As well as being a fun and accessible console system, the Wii has racked up quite a collection of games over its lifespan and now, thanks to the wonders of emulation and Dolphin, you can enjoy Wii games, Wiiware, Wii Channels, Virtual Console and Gamecube releases in glorious HD on your Windows or Mac computer. You can even connect multiple Wiimotes and a sensor bar for the full Wii experience, with visuals you never thought possible.
Note: Despite the fact that Dolphin works on the PC & Mac, this walkthrough has been completed using the Windows version and thus contains some advice not applicable to Mac users.
Download & Install
You can download the latest version of Dolphin from the downloads page on the official site. The official system requirements are quite vague, though you’ll need a fast processor that supports SSE2 (the more cores the better) and a graphics card that supports Pixel Shader 2.0 or better.
There are two versions for Windows – 32bit and 64bit (if you’re not sure right click Computer in your Windows menu and choose Properties) – and a single Mac OS X install. The version I downloaded for Windows was packed with 7zip, though there are a host of archive managers that will extract the files.
Once the archive has downloaded, extract it to a location of your choice, and remember where you put it. After extraction you will be able to run Dolphin by double clicking Dolphin.exe. I’d recommend testing it straight away, as you might receive a nasty error or two.
On Windows one of these errors (VCOMP100.DLL not found) is caused by a missing Microsoft Visual C++ 2010 Redistributable Package. 32bit users can download this here, and 64bit users here. You will also need the DirectX 9 End-User Runtime if you haven’t already got it. By the time you have downloaded and installed these dependencies, you should be able to launch Dolphin.exe.
Next you’ll want to connect your Wiimotes so that you can actually play using a real controller. There are other options, though you can’t beat the real thing and this is what we’ll be focusing on here. If you want to use the pointer then you’re going to need to buy a wireless infrared sensor bar and set that up on top or below your monitor, though you won’t need one for every game.
Before attempting to connect your controller make sure Bluetooth is set up on your machine, either via an internal chip or external dongle. On Windows, Wiimotes are connected by right clicking your Bluetooth icon in the system tray and choosing Add a Device. When the dialogue loads, hold the 1 and 2 buttons down on your Wiimote until the LEDs begin rapidly flashing.
Your PC should have detected the Wiimote as Nintendo RVL-CNT-01, select it and choose Pair Without a Code. You won’t need to install drivers or anything – your Wiimote is now Windows ready (you’ll need to pair it with your Wii to use your console again, if you have one).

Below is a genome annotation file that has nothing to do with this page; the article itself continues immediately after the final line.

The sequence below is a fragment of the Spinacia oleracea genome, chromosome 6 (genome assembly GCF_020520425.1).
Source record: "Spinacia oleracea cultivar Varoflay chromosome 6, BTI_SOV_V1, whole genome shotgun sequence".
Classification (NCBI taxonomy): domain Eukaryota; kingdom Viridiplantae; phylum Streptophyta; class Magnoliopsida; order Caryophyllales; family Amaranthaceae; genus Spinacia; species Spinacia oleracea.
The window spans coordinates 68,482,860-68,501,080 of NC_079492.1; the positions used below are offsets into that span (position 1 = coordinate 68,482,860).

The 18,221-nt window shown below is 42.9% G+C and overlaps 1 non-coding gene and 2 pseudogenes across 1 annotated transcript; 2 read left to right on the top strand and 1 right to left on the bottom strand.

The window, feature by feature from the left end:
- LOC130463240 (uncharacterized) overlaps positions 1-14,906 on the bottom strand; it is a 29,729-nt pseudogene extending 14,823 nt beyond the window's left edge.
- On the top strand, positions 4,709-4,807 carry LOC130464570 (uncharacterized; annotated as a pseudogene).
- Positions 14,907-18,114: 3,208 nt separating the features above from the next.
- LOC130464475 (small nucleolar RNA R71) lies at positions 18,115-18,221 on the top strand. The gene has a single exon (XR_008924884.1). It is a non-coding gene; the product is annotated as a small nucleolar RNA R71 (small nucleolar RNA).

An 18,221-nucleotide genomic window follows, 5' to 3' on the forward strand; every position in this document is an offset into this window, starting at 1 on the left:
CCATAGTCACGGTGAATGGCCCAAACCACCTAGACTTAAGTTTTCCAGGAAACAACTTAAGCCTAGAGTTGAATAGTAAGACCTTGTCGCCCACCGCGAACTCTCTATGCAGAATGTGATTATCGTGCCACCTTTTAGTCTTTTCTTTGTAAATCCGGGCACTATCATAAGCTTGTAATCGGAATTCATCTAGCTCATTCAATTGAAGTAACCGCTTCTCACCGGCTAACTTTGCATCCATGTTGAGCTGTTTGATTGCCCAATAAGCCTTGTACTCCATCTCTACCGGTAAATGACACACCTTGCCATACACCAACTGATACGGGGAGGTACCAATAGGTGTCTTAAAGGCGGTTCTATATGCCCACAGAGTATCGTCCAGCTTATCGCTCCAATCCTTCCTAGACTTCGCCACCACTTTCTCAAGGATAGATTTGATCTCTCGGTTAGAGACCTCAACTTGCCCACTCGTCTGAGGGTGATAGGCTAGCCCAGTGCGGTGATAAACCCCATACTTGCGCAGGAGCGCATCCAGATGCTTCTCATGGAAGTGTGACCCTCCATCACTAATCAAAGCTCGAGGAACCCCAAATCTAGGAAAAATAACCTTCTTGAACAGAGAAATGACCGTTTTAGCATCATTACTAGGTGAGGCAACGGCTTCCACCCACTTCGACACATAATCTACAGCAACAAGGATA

Next go back to Dolphin and click on the Wiimotes button. Hit refresh and your Wiimote should buzz and assign itself a number denoting that it’s been found. Well done, you can now use your Wiimote with Dolphin. If you want multiple controllers then simply repeat the process.
The exciting bit! Dolphin gives you the option of launching games via your optical drive from original game discs, and from disc image files of games. As always, I must mention that downloading games you do not legally own is against the law. Then again there’s very little wrong with creating backups from your own discs or supplementing your physical copy with a downloaded image someone has already created.
With your Wii game or disc image to hand, launch either by clicking File then Boot From DVD Drive or by clicking Open and choosing a Wii game image on your hard drive. When you’ve made your selection the game will launch, probably windowed if you’ve yet to alter display settings.
You might find that the game you launched is either too slow, too fast or glitchy. Don’t worry, tweaking Dolphin so that it’s perfectly set up isn’t too hard with. This will also give you a few tips about playing games in HD, which basically entails turning the resolution up (if you hadn’t worked it out already).
Naturally, if your PC didn’t handle the standard resolution very well then you’re not going to have very much joy at higher resolutions.
That’s pretty much it! You can find lists of, which should help guide you in the right direction. I tried New Super Mario Bros, A Boy and His Blob and Muramasa The Demon Blade on my aging Core2Duo with an 8400m. Initially the first two were not operating at full speed, with Demon Blade averaging 70% speed. After a quick performance tweak they’re all up to playable speed, so I’d better stop writing this article and get gaming…
Did you enjoy this how to? Have you tried it yourself? Do you use Wiimotes on your PC for other tasks? Let us know in the comments below.